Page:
The winters in Bratislava are a sight to behold. It might be because of this magical scenery that 420,000 Bratislavans are able to get through 0-degree winters with relative ease by comparison to the rest of Slovakians. Across the country, four hours away from Slovakia’s capital, the inhabitants of Kezmarok have a different perspective. While the scenery can be appreciated for some time, every day it is the same. For lack of a better word, it can turn the fervor of one’s soul cold. One can let the conditions of Kezmarok beat them into submission, into a defeatist acceptance that life will forever be this way, leading to a life of an hour of escape at the rink, and finding warmth only in pubs. Zigmund, a 35-year-old native of Kezmarok, who hardly ever left the city, had succumbed to this dreadful existence, and like many others was just waiting. Some good days; some bad days, but ultimately, just waiting for it all to end.
There was a time where Zigmund’s existence was not so putrid. A time where hope prevailed against the nihilistic nature of Kezmarok, where Sunday mornings meant Church at Baptisticky zbor and not Bloody Mary’s at Bondra’s, where the game of hockey meant competition and not the pub before the pub, where creativity had the doors swung wide open, begging to be walked through, and not slammed shut by misuse of time. In this time, Daleka was his. Somebody he could call his, and that she could call hers. Daleka, perhaps naïve, bought-in to Zigmund’s dreams with full belief. How long can one maintain belief without result? Would a Christian believe until the end of their days without seeing the hand of God at work? Even Job eventually saw the results of God’s work despite despair. Whatever one’s answer might be, for Daleka, belief without result was a hopeless endeavor. Naïve no longer, she hadn’t a choice. On a cold January night in Kezmarok, a half-awake, drunken Zigmund lay on the living room mattress, for there was nothing like a couch in their wretched apartment. One-fourth of a bottle of booze lay beside him, and a tearful Daleka knelt down next to him. She knew this was something that should have been done long ago, but she fought for what she believed in. With not an ounce of belief in the man she once loved, she spoke her last words to him. “My heart be with you always, Ziggy. May the Lord one day resurrect the man I fell in love with. Amen.”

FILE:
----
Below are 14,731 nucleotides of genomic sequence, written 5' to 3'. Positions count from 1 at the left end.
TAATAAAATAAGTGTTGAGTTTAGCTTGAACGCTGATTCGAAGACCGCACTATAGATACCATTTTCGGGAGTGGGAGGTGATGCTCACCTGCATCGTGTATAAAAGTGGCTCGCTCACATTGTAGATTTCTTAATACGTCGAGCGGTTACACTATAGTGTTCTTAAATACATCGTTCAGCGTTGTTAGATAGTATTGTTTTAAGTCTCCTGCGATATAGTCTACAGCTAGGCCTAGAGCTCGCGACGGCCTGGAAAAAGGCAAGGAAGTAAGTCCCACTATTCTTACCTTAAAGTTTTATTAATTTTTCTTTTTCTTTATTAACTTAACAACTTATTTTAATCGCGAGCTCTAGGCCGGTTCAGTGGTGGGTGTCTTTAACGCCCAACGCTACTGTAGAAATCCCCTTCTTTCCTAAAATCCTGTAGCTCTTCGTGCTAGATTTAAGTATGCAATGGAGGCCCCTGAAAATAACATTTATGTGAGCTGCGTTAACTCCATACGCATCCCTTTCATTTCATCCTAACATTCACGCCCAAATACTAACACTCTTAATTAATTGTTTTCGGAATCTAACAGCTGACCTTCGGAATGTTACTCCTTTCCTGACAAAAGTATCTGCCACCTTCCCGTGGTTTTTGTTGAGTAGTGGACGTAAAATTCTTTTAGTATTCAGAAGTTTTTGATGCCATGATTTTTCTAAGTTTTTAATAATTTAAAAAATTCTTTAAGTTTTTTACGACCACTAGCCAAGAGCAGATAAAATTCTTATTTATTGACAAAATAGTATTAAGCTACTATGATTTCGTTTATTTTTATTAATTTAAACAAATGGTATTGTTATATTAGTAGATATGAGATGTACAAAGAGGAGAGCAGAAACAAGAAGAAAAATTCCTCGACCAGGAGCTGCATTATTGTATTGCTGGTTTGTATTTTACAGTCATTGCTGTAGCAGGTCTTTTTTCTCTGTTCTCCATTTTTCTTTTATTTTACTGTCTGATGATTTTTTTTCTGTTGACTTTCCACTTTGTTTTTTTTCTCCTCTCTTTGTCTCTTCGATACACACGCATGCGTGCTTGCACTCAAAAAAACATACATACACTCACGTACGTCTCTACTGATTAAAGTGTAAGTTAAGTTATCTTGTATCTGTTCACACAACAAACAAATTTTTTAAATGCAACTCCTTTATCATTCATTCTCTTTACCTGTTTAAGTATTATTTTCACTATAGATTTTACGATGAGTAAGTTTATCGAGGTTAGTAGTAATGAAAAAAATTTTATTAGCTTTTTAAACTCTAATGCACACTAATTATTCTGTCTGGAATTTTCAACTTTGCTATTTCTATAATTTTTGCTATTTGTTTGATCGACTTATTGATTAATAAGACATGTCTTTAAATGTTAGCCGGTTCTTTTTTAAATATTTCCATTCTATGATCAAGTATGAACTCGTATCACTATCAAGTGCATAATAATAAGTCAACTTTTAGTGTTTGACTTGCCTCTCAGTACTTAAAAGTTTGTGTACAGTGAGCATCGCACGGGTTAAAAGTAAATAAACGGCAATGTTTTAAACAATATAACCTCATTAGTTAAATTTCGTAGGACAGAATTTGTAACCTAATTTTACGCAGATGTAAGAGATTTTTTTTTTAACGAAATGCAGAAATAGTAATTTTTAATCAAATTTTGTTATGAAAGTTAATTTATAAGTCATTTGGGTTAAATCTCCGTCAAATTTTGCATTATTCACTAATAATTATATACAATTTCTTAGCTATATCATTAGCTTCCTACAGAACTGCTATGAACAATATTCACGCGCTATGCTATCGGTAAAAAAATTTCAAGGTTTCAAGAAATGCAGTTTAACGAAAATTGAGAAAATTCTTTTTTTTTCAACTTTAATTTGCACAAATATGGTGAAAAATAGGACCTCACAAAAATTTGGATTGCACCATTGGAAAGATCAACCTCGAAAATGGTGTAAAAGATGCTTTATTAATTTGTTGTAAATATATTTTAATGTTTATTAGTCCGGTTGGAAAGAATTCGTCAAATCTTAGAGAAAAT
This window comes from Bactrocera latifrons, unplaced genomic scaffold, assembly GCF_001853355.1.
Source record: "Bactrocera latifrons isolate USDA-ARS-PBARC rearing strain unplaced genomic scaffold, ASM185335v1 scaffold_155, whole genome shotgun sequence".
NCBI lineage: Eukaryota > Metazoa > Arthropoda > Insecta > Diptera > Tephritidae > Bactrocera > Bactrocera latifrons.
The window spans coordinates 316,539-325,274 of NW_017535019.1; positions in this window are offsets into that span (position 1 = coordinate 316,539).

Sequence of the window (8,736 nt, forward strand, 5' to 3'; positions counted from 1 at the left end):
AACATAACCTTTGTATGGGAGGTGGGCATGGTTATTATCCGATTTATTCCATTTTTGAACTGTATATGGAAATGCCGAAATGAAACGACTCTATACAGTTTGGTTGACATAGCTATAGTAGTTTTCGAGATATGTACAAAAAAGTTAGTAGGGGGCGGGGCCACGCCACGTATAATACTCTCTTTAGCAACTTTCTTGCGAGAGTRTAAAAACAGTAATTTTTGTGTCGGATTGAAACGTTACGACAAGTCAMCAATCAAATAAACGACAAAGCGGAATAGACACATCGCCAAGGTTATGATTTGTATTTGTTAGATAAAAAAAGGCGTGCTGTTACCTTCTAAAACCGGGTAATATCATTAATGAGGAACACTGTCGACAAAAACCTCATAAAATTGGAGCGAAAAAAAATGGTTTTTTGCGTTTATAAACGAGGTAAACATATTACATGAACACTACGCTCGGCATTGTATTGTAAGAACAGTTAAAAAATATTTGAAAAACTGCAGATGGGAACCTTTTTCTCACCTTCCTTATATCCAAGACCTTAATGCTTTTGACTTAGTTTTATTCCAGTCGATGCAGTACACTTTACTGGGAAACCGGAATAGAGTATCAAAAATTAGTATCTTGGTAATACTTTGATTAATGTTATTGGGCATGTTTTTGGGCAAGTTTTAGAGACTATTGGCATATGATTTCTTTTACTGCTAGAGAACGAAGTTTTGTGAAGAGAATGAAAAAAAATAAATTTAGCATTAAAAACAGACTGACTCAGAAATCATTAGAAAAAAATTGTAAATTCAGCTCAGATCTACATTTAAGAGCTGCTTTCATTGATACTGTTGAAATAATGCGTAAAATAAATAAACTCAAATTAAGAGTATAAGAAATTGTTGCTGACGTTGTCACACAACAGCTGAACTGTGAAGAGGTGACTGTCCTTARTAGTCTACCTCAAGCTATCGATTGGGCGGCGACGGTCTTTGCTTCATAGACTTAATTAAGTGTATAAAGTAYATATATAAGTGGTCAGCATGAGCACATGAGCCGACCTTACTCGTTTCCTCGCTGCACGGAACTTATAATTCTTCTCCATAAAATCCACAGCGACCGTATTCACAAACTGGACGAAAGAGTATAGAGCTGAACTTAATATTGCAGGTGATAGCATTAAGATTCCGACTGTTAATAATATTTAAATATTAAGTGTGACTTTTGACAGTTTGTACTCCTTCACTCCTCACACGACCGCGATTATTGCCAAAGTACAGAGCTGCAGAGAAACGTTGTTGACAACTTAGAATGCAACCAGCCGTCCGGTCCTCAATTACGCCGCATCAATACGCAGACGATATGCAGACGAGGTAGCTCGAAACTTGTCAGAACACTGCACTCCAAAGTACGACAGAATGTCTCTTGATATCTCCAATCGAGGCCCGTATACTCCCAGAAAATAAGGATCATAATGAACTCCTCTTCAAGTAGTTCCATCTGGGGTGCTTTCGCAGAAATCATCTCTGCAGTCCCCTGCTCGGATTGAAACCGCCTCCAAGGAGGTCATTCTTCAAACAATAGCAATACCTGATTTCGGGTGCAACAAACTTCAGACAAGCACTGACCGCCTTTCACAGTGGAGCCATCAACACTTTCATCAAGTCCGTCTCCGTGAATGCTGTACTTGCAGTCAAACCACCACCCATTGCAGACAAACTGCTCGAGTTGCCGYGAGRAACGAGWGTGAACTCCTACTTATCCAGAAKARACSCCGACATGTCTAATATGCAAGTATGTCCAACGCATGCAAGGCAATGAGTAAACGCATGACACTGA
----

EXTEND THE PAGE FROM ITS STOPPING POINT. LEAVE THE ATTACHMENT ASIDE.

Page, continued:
Zigmund awoke in his essentially empty apartment to it unfathomably emptier. He polished off what was left of his bottle, and shattered it against the cold brick wall. Hunched over, he murmured to himself, “Možno to ukončím sám.” Kezmarok had officially become victorious. A grueling aspect of life. The pain of knowing the poor circumstances of one’s life are that of his own making, and the pleasures of life we owe to God and others. The ascension of Zigmund would not come promptly. Daleka made existence bearable for Zigmund. He thought so anyway. If he could only retrieve Daleka and convince her that change is coming, it could become bearable yet again. However, calls, texts, and letters to Daleka would fall on deaf ears, and so Zigmund descended into the pit of repudiation that so many others in Kezmarok have. Off to a joyless job behind a desk that does not cater to any of Zigmund’s abandoned skills; off to Bondra’s to surround himself with like-minded people, none of them that anyone in their right mind would like-to-mind. Back to his cold mattress, on the cold floors of his cold apartment, inside of those cold four walls. Back into the pits.
Daleka’s departing prayer remained floating in the cosmos. This is the power of prayer. It is out there and it will be found, it will be answered, eventually, usually not in the way we suspect it will. You’d be surprised how little it takes to pull somebody from the depths. A prayer, a smile, a single care to give, or perhaps, somebody struggling to the same degree or worse than you, struggling worse than Zigmund, but with hope, with gratitude. Zigmund is slouching on a park bench, finishing a pint just before sundown, wallowing in his acceptance of defeat. Picking up his head from its pathetic, drooping position, he saw a woman leaning on a fence overlooking a Cathedral. Sniffling, it sounded like. As she spun her head around to leave, her blonde locks majestically drifted through the air, representative of wind flowing through a white-sand beach, and her ocean-blue eyes were revealed to Zigmund. It was as if a sunny California beach had been brought to Kezmarok, a place that has frozen many souls. Ziggy quickly dispersed of his alcoholic beverage, almost embarrassed to have had it in front of whoever this was, and popped in a frozen stick of gum. As the woman was walking past Zigmund, he pitifully reached out a hand as if he were a homeless man about to ask for change, but it sufficed to stop her withdrawal from the park.
“Yes?” asked the woman.
“Forgive me. I know this may sound piteous, but I must know your name,” said Zigmund.
Any other day, she would meet this question with an eye-roll. For whatever reason, perhaps because of Ziggy’s acknowledgment of his own weakness, she obliged.
“Nadeja,” she said.
“Will you be here again someday, dear Nadeja?”
Nadeja, maybe instinctively, wanted to give Zigmund an opportunity to speak up the way that he used to, although she knew nothing about the Zigmund of yesteryear.
“Not if you have plans to stalk me,” she sharply replied.
“No! It isn’t that, dear Nadeja! It is not that at all! It’s just that.. It’s just..”
Nadeja cut him off to spare him any further embarrassment. “I will be here again tomorrow, my strange friend. Please don’t make me regret informing you.”
Zigmund took one last glance into Nadeja’s ocean-blue’s, she gave him a slight smile, and slowly vanished into the dark night of Kezmarok..
The Ocean-Blue’s of Nadeja: Night 1.
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